Reframing the Measurement of Women’s Work in the Sub-Saharan African Context
Surveys that aim to measure the prevalence of women’s work across societies yield varying results. For example, in Ghana, surveys conducted by different groups estimate that anywhere from 59 percent to 85 percent of urban women are employed, but there is no consensus on the actual number. This variation can arise for many reasons, including the dimensions of work that the particular survey intended to capture; the definition of work, field worker experience, work related to the seasons and the relative timing of each of the surveys; the time frame referenced in the survey (last week, last year); a variation in the translation for the word work or survey instrument flow.
In a new journal article published in Work, Employment and Society, Mahesh Karra and coauthors propose an alternative measure of women’s work that they hypothesize would more accurately reflect its true population prevalence. Drawing on qualitative interviews conducted with 40 women aged 18-35 in Bujumbura, Burundi, the authors found that over half of the women interviewed worked regularly for money in some capacity: one was a public servant, one was a teacher, one worked in a factory and others were engaged in market trading. However, some women who were responsible for housework and childcare expressed that they could not answer the question of “do you work?” with a clear yes or no response.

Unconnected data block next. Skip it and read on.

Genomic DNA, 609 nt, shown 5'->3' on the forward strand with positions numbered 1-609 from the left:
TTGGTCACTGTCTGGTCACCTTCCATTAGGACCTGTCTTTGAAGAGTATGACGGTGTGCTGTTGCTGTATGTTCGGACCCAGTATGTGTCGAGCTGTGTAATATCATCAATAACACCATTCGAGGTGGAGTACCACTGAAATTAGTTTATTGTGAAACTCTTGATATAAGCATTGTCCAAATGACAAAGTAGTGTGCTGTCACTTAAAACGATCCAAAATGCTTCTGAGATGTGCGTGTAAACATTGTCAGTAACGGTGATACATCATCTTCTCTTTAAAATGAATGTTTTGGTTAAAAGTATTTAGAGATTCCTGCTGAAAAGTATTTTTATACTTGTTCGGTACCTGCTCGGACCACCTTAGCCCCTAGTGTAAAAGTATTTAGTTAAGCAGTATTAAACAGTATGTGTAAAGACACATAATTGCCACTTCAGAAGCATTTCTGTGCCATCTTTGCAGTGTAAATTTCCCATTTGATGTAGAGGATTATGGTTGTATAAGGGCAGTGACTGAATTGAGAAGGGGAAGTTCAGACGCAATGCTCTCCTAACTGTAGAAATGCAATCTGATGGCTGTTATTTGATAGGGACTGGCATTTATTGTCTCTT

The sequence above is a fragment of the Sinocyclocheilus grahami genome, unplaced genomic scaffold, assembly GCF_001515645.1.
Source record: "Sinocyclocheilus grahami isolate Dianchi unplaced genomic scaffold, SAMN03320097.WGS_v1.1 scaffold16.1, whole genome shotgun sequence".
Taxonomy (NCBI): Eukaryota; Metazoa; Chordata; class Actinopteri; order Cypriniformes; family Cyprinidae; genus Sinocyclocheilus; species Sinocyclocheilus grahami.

Further questions revealed that the women interviewed considered “work” to be a more formal activity, with one woman stating that she would only say she worked if she earned a salary in the formal sector. Current surveys on work, regardless of the approach, assume that work is an activity that defines only one piece of a woman’s individual identity. When the authors interviewed the women in Burundi, however, they did not view work in this way. For them, work was a means of meeting the culturally ascribed role of a woman, and a way for her to meet her societal responsibilities.
As a result of their findings, the authors suggest a new perspective is needed on question framing regarding women’s work in large demographic and economic surveys. They conclude that nesting questions on work within questions about the roles and responsibilities of women in the household, and how those roles and responsibilities are met, provide a more realistic setting for women to respond fully and accurately to large-scale quantitative survey questionnaires.Read the Journal Article